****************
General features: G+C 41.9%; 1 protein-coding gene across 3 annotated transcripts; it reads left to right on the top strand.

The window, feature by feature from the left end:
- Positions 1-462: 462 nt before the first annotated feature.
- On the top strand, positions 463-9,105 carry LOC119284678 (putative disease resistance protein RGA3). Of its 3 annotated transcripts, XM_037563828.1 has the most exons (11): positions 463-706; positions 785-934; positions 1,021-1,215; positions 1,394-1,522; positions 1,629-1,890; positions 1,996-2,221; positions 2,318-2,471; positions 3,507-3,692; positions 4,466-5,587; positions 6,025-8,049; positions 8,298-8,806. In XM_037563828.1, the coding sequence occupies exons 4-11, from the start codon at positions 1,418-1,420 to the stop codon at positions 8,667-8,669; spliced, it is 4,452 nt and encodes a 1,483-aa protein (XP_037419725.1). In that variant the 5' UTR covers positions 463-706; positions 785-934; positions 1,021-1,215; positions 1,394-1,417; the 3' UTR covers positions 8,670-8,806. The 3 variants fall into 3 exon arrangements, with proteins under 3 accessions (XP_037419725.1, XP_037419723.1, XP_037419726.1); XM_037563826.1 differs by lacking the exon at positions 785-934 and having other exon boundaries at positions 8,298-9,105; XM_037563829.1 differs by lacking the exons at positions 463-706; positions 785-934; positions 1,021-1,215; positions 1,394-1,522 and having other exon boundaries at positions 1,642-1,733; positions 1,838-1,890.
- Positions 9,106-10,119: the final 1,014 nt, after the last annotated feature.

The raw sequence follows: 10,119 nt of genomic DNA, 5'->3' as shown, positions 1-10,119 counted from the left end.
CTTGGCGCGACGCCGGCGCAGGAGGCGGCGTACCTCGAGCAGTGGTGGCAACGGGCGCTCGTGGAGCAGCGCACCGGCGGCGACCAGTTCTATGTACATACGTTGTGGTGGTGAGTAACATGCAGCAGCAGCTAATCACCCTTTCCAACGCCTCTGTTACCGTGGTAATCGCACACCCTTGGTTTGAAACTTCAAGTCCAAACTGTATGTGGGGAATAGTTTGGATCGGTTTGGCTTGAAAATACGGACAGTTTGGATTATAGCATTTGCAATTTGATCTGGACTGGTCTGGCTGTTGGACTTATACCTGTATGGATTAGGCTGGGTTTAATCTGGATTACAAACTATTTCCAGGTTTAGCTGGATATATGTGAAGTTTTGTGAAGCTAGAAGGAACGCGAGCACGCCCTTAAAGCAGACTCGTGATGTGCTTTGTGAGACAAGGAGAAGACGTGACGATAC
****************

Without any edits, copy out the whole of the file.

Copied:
General features: G+C 41.9%; 1 protein-coding gene across 3 annotated transcripts; it reads left to right on the top strand.

The window, feature by feature from the left end:
- Positions 1-462: 462 nt before the first annotated feature.
- On the top strand, positions 463-9,105 carry LOC119284678 (putative disease resistance protein RGA3). Of its 3 annotated transcripts, XM_037563828.1 has the most exons (11): positions 463-706; positions 785-934; positions 1,021-1,215; positions 1,394-1,522; positions 1,629-1,890; positions 1,996-2,221; positions 2,318-2,471; positions 3,507-3,692; positions 4,466-5,587; positions 6,025-8,049; positions 8,298-8,806. In XM_037563828.1, the coding sequence occupies exons 4-11, from the start codon at positions 1,418-1,420 to the stop codon at positions 8,667-8,669; spliced, it is 4,452 nt and encodes a 1,483-aa protein (XP_037419725.1). In that variant the 5' UTR covers positions 463-706; positions 785-934; positions 1,021-1,215; positions 1,394-1,417; the 3' UTR covers positions 8,670-8,806. The 3 variants fall into 3 exon arrangements, with proteins under 3 accessions (XP_037419725.1, XP_037419723.1, XP_037419726.1); XM_037563826.1 differs by lacking the exon at positions 785-934 and having other exon boundaries at positions 8,298-9,105; XM_037563829.1 differs by lacking the exons at positions 463-706; positions 785-934; positions 1,021-1,215; positions 1,394-1,522 and having other exon boundaries at positions 1,642-1,733; positions 1,838-1,890.
- Positions 9,106-10,119: the final 1,014 nt, after the last annotated feature.

The raw sequence follows: 10,119 nt of genomic DNA, 5'->3' as shown, positions 1-10,119 counted from the left end.
CTTGGCGCGACGCCGGCGCAGGAGGCGGCGTACCTCGAGCAGTGGTGGCAACGGGCGCTCGTGGAGCAGCGCACCGGCGGCGACCAGTTCTATGTACATACGTTGTGGTGGTGAGTAACATGCAGCAGCAGCTAATCACCCTTTCCAACGCCTCTGTTACCGTGGTAATCGCACACCCTTGGTTTGAAACTTCAAGTCCAAACTGTATGTGGGGAATAGTTTGGATCGGTTTGGCTTGAAAATACGGACAGTTTGGATTATAGCATTTGCAATTTGATCTGGACTGGTCTGGCTGTTGGACTTATACCTGTATGGATTAGGCTGGGTTTAATCTGGATTACAAACTATTTCCAGGTTTAGCTGGATATATGTGAAGTTTTGTGAAGCTAGAAGGAACGCGAGCACGCCCTTAAAGCAGACTCGTGATGTGCTTTGTGAGACAAGGAGAAGACGTGACGATAC